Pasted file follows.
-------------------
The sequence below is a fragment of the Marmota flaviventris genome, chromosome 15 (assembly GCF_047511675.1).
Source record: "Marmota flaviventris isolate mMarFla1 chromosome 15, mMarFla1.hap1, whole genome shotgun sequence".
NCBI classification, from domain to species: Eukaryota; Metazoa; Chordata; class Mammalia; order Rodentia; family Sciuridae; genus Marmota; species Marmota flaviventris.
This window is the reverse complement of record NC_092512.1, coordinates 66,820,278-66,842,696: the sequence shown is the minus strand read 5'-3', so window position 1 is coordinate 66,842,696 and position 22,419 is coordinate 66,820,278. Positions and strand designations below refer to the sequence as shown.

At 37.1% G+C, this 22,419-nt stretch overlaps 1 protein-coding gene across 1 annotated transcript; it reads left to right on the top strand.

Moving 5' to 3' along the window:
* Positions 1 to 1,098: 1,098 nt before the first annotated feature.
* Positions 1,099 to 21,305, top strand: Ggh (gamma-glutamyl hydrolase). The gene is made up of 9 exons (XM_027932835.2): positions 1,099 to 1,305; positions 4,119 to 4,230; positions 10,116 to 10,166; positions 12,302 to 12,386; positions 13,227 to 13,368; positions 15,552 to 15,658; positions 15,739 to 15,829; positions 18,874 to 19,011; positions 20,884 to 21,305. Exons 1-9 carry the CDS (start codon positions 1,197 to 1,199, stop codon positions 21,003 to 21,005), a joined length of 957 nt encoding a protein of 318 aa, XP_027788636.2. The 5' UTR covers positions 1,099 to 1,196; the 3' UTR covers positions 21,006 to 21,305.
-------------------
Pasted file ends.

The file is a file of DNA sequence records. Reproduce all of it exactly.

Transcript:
The sequence below is a fragment of the Marmota flaviventris genome, chromosome 15 (assembly GCF_047511675.1).
Source record: "Marmota flaviventris isolate mMarFla1 chromosome 15, mMarFla1.hap1, whole genome shotgun sequence".
NCBI classification, from domain to species: Eukaryota; Metazoa; Chordata; class Mammalia; order Rodentia; family Sciuridae; genus Marmota; species Marmota flaviventris.
This window is the reverse complement of record NC_092512.1, coordinates 66,820,278-66,842,696: the sequence shown is the minus strand read 5'-3', so window position 1 is coordinate 66,842,696 and position 22,419 is coordinate 66,820,278. Positions and strand designations below refer to the sequence as shown.

At 37.1% G+C, this 22,419-nt stretch overlaps 1 protein-coding gene across 1 annotated transcript; it reads left to right on the top strand.

Moving 5' to 3' along the window:
* Positions 1 to 1,098: 1,098 nt before the first annotated feature.
* Positions 1,099 to 21,305, top strand: Ggh (gamma-glutamyl hydrolase). The gene is made up of 9 exons (XM_027932835.2): positions 1,099 to 1,305; positions 4,119 to 4,230; positions 10,116 to 10,166; positions 12,302 to 12,386; positions 13,227 to 13,368; positions 15,552 to 15,658; positions 15,739 to 15,829; positions 18,874 to 19,011; positions 20,884 to 21,305. Exons 1-9 carry the CDS (start codon positions 1,197 to 1,199, stop codon positions 21,003 to 21,005), a joined length of 957 nt encoding a protein of 318 aa, XP_027788636.2. The 5' UTR covers positions 1,099 to 1,196; the 3' UTR covers positions 21,006 to 21,305.